ERIC Number: ED233920
Record Type: Non-Journal
Publication Date: 1983
Reference Count: N/A
Empire at Bay: Containment Strategies and American Politics at the Crossroads.
Sanders, Jerry W.
The resounding defeat of President Carter's managerial approach to foreign policy had more to do with the dynamics of domestic politics than with the international events often credited for the decisive shift that followed. Managerialism is an approach for maintaining U.S. global influence which calls for a reinvigorated system of world trade and the creation of rationalized institutions of financial cooperation in partnership with the expansion of multinational corporate investment. In response to the well-organized and well-financed "Soviet threat" campaign led by the Committee on the Present Danger (CPD), domestic support for foreign policy became a greater factor than its perception abroad, not to mention the intrinsic merits of the policy itself. As a result, the debate about the proper course for the post-Vietnam era took place within increasingly narrow limits defined by the right. The accelerating momentum of the new mood, well underway before Carter lost Iran and Nicaragua, led finally to the Democrats' 1980 defeat despite the born-again militarism that characterized the administration's approach in its latter years. Any reluctance on the part of Carter and his Trilateral Commission managerialists was replaced by the enthusiasm of Reagan and his coterie of CPD warriors. Having oscillated from militarism to managerialism and back again, American politics is at an historic crossroads. One way points toward the continuing pursuit of empire; the other path favors a foreign policy cognizant that global social justice and national security have become indivisible in an age of transformation and interdependence. (RM)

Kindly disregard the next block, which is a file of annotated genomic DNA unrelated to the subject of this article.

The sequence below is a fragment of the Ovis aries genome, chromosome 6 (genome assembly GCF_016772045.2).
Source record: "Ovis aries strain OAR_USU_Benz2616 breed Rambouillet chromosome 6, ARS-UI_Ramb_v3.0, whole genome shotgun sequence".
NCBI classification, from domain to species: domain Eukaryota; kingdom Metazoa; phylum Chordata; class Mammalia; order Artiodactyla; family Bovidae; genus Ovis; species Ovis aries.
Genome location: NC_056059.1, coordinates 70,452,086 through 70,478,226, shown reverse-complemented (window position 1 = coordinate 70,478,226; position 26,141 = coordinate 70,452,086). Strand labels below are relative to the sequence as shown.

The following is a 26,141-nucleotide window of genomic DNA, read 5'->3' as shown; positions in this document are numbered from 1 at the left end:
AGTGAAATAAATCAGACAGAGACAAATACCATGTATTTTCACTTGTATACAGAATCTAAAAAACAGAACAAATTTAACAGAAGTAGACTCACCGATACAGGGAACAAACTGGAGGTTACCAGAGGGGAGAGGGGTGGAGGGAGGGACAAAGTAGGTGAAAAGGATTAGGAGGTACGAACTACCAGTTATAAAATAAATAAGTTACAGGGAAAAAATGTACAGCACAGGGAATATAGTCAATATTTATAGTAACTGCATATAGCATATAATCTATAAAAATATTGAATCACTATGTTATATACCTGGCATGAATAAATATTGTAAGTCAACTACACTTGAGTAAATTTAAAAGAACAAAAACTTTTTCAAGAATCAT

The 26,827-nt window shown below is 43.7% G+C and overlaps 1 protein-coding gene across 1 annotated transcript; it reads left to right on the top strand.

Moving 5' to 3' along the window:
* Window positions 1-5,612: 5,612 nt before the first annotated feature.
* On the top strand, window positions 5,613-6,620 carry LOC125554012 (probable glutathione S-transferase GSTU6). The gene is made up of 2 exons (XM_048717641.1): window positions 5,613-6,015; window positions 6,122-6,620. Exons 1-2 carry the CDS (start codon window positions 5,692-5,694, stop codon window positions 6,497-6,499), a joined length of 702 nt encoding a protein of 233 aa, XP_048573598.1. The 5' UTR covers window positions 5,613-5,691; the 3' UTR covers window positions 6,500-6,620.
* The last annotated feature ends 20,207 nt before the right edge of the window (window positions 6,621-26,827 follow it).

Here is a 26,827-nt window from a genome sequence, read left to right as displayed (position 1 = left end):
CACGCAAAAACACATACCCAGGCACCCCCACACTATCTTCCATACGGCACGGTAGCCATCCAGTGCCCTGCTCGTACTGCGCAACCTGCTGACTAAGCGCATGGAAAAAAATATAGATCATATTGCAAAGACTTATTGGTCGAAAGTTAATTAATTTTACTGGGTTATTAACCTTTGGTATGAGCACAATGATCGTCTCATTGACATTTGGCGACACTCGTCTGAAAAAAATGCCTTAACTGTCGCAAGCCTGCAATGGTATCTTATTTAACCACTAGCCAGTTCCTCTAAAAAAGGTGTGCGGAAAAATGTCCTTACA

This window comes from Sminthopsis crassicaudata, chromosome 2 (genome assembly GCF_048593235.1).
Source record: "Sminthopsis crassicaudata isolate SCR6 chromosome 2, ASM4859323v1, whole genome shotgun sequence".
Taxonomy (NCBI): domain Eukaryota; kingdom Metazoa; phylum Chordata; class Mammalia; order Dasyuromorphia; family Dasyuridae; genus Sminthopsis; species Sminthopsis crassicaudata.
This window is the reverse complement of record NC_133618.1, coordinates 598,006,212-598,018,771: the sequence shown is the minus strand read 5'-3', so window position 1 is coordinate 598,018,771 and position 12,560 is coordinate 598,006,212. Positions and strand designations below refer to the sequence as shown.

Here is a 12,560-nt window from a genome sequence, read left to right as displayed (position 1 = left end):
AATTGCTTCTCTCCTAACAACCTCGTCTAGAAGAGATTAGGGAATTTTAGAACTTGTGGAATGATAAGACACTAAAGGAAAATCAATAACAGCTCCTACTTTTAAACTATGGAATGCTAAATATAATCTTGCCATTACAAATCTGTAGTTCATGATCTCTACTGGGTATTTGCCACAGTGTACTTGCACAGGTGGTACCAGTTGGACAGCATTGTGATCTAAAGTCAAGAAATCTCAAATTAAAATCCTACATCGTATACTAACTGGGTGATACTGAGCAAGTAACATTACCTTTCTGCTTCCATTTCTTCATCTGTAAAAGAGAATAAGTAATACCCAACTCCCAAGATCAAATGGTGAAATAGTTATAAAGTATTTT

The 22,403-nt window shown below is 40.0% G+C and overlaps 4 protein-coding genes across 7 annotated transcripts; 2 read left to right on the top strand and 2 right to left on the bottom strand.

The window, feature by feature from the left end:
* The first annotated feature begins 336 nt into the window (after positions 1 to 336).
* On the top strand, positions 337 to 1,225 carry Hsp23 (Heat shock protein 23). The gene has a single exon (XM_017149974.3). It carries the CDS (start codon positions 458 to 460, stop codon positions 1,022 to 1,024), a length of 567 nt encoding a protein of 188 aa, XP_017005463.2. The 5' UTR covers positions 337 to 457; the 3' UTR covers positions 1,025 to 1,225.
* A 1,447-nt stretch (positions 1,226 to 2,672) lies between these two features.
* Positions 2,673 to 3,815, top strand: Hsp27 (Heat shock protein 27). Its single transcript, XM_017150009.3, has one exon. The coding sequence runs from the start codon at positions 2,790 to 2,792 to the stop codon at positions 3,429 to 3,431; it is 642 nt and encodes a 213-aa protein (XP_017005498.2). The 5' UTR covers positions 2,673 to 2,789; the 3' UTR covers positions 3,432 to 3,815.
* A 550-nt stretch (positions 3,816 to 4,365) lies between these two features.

Descriptors: Foreign Policy, Global Approach, International Relations, Peace, Politics, World Affairs
World Policy Institute, 777 United Nations Plaza, New York, NY 10017 ($3.00, 5-25 copies, 25% discount, 26 or more copies, 50% discount).
Publication Type: Opinion Papers
Education Level: N/A
Authoring Institution: World Policy Inst., New York, NY.